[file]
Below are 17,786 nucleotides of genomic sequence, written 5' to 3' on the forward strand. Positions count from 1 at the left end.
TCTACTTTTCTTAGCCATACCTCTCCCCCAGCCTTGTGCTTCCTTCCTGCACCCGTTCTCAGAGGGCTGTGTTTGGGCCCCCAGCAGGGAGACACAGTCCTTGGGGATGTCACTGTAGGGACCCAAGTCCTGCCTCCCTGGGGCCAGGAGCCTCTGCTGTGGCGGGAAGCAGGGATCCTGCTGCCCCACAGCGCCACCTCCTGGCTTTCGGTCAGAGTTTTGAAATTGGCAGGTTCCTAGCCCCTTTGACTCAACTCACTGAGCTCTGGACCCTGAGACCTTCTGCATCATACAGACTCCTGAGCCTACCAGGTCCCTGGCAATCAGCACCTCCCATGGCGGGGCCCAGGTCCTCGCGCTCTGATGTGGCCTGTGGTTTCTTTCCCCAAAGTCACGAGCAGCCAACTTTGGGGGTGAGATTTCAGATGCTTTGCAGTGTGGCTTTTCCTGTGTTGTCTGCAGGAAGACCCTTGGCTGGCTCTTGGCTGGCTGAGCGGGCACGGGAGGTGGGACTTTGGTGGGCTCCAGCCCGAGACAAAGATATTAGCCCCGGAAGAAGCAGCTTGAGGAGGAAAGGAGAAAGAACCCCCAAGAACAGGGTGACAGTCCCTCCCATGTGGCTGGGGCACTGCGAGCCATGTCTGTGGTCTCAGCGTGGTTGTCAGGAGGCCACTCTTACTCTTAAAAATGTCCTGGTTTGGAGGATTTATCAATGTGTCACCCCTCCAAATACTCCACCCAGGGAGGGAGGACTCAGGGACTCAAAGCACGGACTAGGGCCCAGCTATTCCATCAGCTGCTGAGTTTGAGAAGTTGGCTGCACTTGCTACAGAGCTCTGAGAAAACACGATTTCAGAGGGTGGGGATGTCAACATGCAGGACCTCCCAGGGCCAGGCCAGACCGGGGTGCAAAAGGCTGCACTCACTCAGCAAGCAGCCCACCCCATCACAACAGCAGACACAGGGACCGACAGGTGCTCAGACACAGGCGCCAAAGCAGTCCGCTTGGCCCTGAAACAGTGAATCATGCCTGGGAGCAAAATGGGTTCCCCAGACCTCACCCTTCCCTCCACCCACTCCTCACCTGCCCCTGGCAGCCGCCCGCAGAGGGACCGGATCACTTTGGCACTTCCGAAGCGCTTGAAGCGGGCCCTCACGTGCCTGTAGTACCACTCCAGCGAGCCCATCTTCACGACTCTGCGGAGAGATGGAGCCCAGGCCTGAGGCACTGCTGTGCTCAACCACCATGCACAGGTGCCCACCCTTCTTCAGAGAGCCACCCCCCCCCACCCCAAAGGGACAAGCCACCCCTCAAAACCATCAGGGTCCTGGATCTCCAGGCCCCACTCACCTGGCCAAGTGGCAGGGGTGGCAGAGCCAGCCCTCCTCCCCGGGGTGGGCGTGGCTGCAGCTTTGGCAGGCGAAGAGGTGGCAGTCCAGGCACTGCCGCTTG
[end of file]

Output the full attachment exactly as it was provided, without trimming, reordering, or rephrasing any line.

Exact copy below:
Below are 17,786 nucleotides of genomic sequence, written 5' to 3' on the forward strand. Positions count from 1 at the left end.
TCTACTTTTCTTAGCCATACCTCTCCCCCAGCCTTGTGCTTCCTTCCTGCACCCGTTCTCAGAGGGCTGTGTTTGGGCCCCCAGCAGGGAGACACAGTCCTTGGGGATGTCACTGTAGGGACCCAAGTCCTGCCTCCCTGGGGCCAGGAGCCTCTGCTGTGGCGGGAAGCAGGGATCCTGCTGCCCCACAGCGCCACCTCCTGGCTTTCGGTCAGAGTTTTGAAATTGGCAGGTTCCTAGCCCCTTTGACTCAACTCACTGAGCTCTGGACCCTGAGACCTTCTGCATCATACAGACTCCTGAGCCTACCAGGTCCCTGGCAATCAGCACCTCCCATGGCGGGGCCCAGGTCCTCGCGCTCTGATGTGGCCTGTGGTTTCTTTCCCCAAAGTCACGAGCAGCCAACTTTGGGGGTGAGATTTCAGATGCTTTGCAGTGTGGCTTTTCCTGTGTTGTCTGCAGGAAGACCCTTGGCTGGCTCTTGGCTGGCTGAGCGGGCACGGGAGGTGGGACTTTGGTGGGCTCCAGCCCGAGACAAAGATATTAGCCCCGGAAGAAGCAGCTTGAGGAGGAAAGGAGAAAGAACCCCCAAGAACAGGGTGACAGTCCCTCCCATGTGGCTGGGGCACTGCGAGCCATGTCTGTGGTCTCAGCGTGGTTGTCAGGAGGCCACTCTTACTCTTAAAAATGTCCTGGTTTGGAGGATTTATCAATGTGTCACCCCTCCAAATACTCCACCCAGGGAGGGAGGACTCAGGGACTCAAAGCACGGACTAGGGCCCAGCTATTCCATCAGCTGCTGAGTTTGAGAAGTTGGCTGCACTTGCTACAGAGCTCTGAGAAAACACGATTTCAGAGGGTGGGGATGTCAACATGCAGGACCTCCCAGGGCCAGGCCAGACCGGGGTGCAAAAGGCTGCACTCACTCAGCAAGCAGCCCACCCCATCACAACAGCAGACACAGGGACCGACAGGTGCTCAGACACAGGCGCCAAAGCAGTCCGCTTGGCCCTGAAACAGTGAATCATGCCTGGGAGCAAAATGGGTTCCCCAGACCTCACCCTTCCCTCCACCCACTCCTCACCTGCCCCTGGCAGCCGCCCGCAGAGGGACCGGATCACTTTGGCACTTCCGAAGCGCTTGAAGCGGGCCCTCACGTGCCTGTAGTACCACTCCAGCGAGCCCATCTTCACGACTCTGCGGAGAGATGGAGCCCAGGCCTGAGGCACTGCTGTGCTCAACCACCATGCACAGGTGCCCACCCTTCTTCAGAGAGCCACCCCCCCCCACCCCAAAGGGACAAGCCACCCCTCAAAACCATCAGGGTCCTGGATCTCCAGGCCCCACTCACCTGGCCAAGTGGCAGGGGTGGCAGAGCCAGCCCTCCTCCCCGGGGTGGGCGTGGCTGCAGCTTTGGCAGGCGAAGAGGTGGCAGTCCAGGCACTGCCGCTTG